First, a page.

Ireland and asylum seekers, Gaza protests, and is the economy turning a corner? My May poll

Only 7% of British voters support taking back asylum seekers who have crossed the border into Ireland without a deal for France to take back migrants from the UK, according to my latest poll. I also found that less than half think that concern for the Palestinians is among the main motivations for the university Gaza protests, and only 49% of 2019 Conservative voters are seriously considering staying with the party the next general election. Other issues include the reaction to better economic news, the local election aftermath, and our regular tracking measures.


Asylum, Ireland and the EU

In the wake of the row between Ireland and the UK over reports that asylum seekers have been crossing the Irish border in order to avoid being sent to Rwanda, we asked how people felt about the situation.



Half of all voters – including 78% of 2019 Tories and 87% of those leaning towards Reform UK – backed the government’s previously stated position that the UK “should refuse to take back asylum seekers who have arrived in Ireland from the UK until France takes back asylum seekers who have arrived in Britain from the EU”. This position was also backed by 84% of former Tories who did not vote for the party at the local elections and say the party will have to do a lot to win them back.

Only 7% thought the UK should take back asylum seekers from Ireland even if France refuses to take back migrants from the UK – the scenario that appears to have been the reality, given yesterday’s news that 50 asylum seekers were returned by Irish police after they crossed the border in October and February.

Just under a quarter (23%) of all respondents – including 40% of 2019 Labour voters – said asylum seekers should not be returned from either country but should be able to claim asylum in whichever country they choose.


 University Gaza protests

With protests over the Gaza conflict spreading from US college campuses to British universities, we asked people what they thought were the demonstrators’ main motivations.




Fewer than half (41%) said they thought “concern for the plight of the Palestinians” was among the protesters’ main motivations. Next was “joining in with other students regardless of the cause” (31%), closely followed by “hostility towards Israel” (27%). Just over one in five (22%) thought the demonstrators were motivated by the idea of protesting against Western governments capitalism, while around one in six (16%) thought one of the motivations was hostility towards Jews more generally.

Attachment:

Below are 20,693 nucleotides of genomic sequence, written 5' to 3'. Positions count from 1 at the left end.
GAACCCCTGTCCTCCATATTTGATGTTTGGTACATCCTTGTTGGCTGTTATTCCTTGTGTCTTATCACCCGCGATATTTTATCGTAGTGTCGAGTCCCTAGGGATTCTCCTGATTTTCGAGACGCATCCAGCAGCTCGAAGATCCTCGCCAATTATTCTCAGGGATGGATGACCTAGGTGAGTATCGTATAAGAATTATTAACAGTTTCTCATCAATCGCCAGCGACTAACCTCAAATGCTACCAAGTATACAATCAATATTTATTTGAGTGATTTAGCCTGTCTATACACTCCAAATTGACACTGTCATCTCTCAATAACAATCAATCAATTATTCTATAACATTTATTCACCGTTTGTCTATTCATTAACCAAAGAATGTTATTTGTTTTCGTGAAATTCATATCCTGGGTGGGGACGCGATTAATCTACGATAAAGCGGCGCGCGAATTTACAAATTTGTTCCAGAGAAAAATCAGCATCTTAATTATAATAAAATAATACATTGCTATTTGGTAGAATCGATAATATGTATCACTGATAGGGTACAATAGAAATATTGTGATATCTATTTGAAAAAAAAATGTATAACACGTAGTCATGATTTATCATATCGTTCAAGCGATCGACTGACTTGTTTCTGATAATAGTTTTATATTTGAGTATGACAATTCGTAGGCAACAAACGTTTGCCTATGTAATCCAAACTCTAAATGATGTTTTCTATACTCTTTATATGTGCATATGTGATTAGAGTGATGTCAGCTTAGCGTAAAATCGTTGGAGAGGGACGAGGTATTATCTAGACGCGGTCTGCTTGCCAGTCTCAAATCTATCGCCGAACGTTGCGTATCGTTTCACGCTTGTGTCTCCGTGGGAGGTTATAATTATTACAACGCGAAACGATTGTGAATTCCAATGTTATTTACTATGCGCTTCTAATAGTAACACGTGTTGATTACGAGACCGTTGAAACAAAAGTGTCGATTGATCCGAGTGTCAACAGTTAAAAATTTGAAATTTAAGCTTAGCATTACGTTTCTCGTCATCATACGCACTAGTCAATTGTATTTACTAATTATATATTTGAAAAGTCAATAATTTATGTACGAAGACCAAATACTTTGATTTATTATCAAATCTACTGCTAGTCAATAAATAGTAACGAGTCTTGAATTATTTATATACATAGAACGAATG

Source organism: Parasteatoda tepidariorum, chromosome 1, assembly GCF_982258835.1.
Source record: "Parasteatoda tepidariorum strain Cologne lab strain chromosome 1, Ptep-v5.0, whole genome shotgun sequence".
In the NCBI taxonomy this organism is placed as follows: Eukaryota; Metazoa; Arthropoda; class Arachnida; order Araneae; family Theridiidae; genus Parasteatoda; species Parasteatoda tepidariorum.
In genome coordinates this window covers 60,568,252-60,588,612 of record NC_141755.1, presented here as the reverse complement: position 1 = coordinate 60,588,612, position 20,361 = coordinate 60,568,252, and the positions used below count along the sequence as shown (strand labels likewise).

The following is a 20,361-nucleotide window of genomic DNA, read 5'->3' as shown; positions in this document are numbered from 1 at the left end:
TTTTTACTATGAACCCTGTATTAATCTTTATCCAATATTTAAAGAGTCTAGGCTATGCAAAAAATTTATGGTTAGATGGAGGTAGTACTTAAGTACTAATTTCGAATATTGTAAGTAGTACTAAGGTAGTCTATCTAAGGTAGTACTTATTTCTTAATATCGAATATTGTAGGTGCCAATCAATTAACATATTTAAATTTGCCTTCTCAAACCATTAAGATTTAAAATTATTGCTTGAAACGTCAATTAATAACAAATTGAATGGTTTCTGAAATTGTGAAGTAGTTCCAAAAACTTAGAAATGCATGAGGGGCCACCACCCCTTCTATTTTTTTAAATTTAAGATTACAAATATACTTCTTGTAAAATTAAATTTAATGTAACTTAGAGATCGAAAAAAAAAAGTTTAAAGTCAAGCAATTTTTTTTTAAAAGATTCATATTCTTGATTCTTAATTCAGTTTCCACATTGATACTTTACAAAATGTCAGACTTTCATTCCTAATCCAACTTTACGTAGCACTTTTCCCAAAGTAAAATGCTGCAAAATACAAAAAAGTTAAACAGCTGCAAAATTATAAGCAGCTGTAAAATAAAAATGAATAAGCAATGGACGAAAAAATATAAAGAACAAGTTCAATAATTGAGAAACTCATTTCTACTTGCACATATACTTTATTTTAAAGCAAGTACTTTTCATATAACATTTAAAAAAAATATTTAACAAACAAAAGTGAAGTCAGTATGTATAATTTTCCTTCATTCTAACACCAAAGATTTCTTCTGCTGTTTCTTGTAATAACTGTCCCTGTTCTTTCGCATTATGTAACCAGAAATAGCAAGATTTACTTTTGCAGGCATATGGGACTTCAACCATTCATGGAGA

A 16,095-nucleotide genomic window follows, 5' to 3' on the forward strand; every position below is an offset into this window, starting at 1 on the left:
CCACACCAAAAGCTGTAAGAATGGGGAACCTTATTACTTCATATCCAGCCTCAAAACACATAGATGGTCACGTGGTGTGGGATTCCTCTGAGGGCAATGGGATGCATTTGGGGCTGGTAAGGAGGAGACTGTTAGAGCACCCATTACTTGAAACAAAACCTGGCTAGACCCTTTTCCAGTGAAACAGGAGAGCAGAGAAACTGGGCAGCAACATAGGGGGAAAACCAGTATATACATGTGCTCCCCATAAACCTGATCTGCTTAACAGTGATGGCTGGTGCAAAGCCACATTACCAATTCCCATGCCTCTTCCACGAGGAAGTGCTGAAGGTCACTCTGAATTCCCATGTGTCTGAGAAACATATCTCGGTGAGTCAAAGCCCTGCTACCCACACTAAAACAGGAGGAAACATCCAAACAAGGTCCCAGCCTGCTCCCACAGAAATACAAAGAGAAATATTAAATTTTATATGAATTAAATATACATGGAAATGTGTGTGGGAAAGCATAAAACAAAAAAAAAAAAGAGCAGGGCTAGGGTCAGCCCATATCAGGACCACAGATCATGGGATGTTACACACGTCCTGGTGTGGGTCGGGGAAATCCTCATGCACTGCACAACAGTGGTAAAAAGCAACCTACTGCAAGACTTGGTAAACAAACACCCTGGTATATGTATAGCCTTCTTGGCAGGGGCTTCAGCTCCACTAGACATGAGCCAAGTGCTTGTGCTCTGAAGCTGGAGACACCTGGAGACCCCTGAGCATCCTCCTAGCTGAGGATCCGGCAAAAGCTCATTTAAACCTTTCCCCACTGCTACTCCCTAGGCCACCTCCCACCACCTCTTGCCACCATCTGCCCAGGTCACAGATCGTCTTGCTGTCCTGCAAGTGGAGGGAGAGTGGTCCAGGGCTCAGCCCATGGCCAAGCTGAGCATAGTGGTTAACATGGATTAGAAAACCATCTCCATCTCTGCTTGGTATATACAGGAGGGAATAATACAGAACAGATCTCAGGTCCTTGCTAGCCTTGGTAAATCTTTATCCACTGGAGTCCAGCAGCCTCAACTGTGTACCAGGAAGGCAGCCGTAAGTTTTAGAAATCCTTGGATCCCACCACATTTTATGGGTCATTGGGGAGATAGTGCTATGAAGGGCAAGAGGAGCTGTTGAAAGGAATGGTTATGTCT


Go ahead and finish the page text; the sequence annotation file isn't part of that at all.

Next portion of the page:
The economy

 Following growth figures showing the British economy is officially out of recession, we found 36% of respondents saying they thought the economy was starting to improve, but only 17% saying they thought the government deserved credit for this. Just under one in five (19%) thought things were improving “but not because of anything the government has done”.



Meanwhile, the 54% who thought things were not yet improving were overwhelmingly likely to say this was “largely the government’s fault” (49%) rather than that “the government is not to blame for that” (5%). Only just over one third (35%) of 2019 Tories credited the government with improvements in the economy.

We asked people whether they thought four negative things were more likely to happen under Conservative or Labour governments in the next few years. In two cases – “higher taxes for people like me” and “new regulations that end up damaging businesses and costing jobs” – almost as many said they were more likely to happen under the Conservatives as under Labour.



“Spending and borrowing more than the country can afford” was thought more likely under Labour by 31% and more likely under the Tories by 18%, with just over a third (34%) saying it was equally likely under either.

However, more thought “unexpected changes that cause disruption and instability” were likely to happen under the Conservatives (24%) than under Labour (17%), with 4 in 10 saying they were equally likely under both parties.

Those leaning towards Reform UK were much more inclined to think each negative event was more likely under Labour than under the Tories.

When asked how they thought things would change under different governments, people were around twice as likely to think the country as a whole would be better off after five years of Labour (37%) than after five more years of the Conservatives (18%).